Was it difficult to change professions? What were the challenges, and how did you overcome those?
Changing careers from a full-time litigation attorney to becoming a public insurance adjuster was challenging, exciting, and frustrating at the same time. It took several years to modify my thought process from utilizing the law and the tools available to me as an attorney to working as a public adjuster and advocating differently on behalf of policyholders in first-party insurance claims. The process of preparing and presenting an insurance claim in real time immediately following the loss producing event is very different from the damage calculations years after while in a litigation setting. The ability to learn the structure and sequencing of adjustment steps took me three to four years of trial and error in order to feel comfortable with the full process and seeing a path for our client’s recovery from the outset of a claim.
Tell me how your firm is structured. What are your biggest day-to-day challenges? What is your current role in the firm?
The Greenspan Company is on the larger size of public adjusting firms with approximately 65 team members in the Southern California offices. We are organized into a C-Suite, management team members, team leads, and staffing. We have been able to organize our firm into operations, acquisition of business, marketing, building adjusting, personal and business property adjusting, Matterport and drone flights, estimating, and support staff. We have also found added value in vetting and having a team of outside consultants and specialists for client-specific activities such as art appraisers, building estimators, forensic and structural engineering, geotechnical, specialty trades, forensic accounting, and other necessary and regularly encountered claims activities. Currently, as the CEO and Managing Partner, my role in the firm is to oversee the operations, interact with the management team, assist with the acquisition business, attend many of the charitable events that we participate in as a company, provide CE classes to Brokers and Agents through our Department of Insurance approvals, work with the marketing team and several foundations our company has been involved with over the years. We continue to develop and grow our management team and supervisors so that they are able to roundtable claims, handle issues as they arise in real-time, and allow our firm to act quickly and responsively for our clients.
What makes the public adjusters performing the best in your firm tick? Why do some succeed versus others who do not?
We have been very fortunate to have hired numerous carrier and independent adjusters over the past four years. Their 15 to 25 years of adjusting experience provide a starting point for transitioning to becoming a public adjuster. The best public adjusters at our firm have the ability to accurately and quickly complete their policy coverage review, create a level of trust with the clients, and work in a cooperative manner with the adjusters and consultants representing the carriers. The ability to be mindful and carefully listen to all sides while remaining an advocate for the policyholder is critical to one’s successful resolution as a successful public adjuster. The failure to do so is the most likely reason for creating an unresolvable claims situation.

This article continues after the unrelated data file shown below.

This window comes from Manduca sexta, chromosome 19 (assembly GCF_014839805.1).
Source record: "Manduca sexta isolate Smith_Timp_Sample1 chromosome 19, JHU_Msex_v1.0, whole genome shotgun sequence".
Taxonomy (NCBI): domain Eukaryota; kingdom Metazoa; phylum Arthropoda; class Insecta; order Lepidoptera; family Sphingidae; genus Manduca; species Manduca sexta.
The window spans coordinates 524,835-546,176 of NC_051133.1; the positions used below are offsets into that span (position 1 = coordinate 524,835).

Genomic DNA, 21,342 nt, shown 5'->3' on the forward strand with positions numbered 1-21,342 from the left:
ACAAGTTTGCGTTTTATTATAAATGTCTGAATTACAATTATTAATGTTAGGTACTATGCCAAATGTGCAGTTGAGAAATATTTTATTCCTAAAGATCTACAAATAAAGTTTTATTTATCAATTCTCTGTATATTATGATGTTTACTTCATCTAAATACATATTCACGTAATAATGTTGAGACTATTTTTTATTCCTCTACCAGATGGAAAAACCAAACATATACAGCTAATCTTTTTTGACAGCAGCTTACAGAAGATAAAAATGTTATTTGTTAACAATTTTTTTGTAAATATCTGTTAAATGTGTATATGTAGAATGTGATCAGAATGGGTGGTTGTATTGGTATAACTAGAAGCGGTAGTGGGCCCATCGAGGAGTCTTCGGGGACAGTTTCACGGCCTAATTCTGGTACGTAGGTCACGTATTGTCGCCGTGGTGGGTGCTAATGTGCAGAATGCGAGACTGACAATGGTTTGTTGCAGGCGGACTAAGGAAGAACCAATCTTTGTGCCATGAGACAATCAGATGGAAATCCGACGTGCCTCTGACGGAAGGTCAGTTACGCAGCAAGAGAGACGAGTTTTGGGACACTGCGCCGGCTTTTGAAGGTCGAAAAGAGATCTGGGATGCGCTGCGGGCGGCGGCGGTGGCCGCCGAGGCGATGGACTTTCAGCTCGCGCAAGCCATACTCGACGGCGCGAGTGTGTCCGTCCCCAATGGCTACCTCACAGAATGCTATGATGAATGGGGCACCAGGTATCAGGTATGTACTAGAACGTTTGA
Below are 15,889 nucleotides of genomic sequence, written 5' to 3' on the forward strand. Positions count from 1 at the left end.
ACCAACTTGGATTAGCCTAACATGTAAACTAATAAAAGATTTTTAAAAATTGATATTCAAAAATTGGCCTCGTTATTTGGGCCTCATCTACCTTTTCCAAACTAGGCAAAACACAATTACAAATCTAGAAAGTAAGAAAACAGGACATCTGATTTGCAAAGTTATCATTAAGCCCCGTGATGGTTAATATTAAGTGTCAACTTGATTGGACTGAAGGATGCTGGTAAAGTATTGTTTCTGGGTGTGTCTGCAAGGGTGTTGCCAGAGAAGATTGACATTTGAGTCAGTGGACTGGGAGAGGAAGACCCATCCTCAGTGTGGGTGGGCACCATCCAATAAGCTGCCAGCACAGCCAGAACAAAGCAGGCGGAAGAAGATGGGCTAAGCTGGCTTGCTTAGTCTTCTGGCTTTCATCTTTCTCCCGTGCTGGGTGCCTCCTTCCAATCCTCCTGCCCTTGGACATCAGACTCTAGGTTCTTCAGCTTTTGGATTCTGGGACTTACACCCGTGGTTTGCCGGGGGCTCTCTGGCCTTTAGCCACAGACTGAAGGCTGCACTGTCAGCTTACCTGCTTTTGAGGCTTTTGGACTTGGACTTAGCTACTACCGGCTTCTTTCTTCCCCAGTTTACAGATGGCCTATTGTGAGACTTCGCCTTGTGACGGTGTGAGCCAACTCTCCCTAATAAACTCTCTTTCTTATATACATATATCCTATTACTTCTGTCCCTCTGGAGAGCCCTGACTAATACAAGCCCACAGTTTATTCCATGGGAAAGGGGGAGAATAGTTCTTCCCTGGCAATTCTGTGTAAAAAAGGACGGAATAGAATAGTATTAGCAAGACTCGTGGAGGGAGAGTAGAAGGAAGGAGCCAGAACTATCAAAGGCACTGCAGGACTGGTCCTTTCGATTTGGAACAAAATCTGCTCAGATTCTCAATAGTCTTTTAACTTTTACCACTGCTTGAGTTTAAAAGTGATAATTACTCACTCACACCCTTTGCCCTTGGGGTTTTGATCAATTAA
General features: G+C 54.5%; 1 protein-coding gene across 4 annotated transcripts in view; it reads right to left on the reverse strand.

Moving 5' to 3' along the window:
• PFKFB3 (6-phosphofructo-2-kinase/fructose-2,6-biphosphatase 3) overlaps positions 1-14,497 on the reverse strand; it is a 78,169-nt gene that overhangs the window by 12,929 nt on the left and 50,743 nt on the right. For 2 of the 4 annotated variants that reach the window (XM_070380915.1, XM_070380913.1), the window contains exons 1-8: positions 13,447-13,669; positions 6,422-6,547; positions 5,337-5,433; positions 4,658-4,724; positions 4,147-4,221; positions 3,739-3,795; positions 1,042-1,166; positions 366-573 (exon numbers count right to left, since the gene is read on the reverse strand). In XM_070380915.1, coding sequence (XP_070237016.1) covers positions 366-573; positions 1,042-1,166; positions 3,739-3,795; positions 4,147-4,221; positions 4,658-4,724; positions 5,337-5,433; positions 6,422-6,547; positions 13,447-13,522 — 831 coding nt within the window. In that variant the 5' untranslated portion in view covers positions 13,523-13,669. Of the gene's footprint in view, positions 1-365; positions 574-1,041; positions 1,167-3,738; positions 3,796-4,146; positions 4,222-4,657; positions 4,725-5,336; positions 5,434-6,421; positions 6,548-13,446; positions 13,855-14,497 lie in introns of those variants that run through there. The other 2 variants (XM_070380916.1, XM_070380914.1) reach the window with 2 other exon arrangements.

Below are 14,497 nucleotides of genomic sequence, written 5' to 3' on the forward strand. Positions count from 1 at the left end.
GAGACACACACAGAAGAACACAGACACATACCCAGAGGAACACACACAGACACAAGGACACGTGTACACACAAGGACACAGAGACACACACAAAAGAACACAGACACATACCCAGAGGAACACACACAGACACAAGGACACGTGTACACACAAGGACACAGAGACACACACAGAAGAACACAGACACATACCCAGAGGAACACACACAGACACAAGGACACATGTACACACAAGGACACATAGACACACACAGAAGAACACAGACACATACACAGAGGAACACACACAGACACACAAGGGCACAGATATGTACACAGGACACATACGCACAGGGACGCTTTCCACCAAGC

I have always been amazed at your close family ties. How do you keep a balanced life? Do you plan it? How do you say “no” to the demands of running such a large organization?
I am still learning how to balance the work-life balance. Everyone in the company, including myself, needs time to step away from work and allow ourselves to be fully present when spending time with family and friends. I have a “do not book” block of time that I can fill with my personal activities. I schedule family vacations or “Fridays off” months into the future so that we all have an event to look forward to on a personal and regenerative level. Saying “no” to work is a skill set that needs to be developed and practiced. Remembering to find quality time with my family and friends is a constant struggle that requires diligent efforts. Trusting our experienced and highly skilled management team to handle issues and make decisions within their group and to have them interact with each other on the management level has relieved many of the daily issues that used to arise at my desk. Also, being preemptive with team meetings on a regular schedule allows for a more balanced work-life balance.
Tell me about your experience of being on the NAPIA ladder. What has it taught you? Why should a young public adjuster go to NAPIA meetings?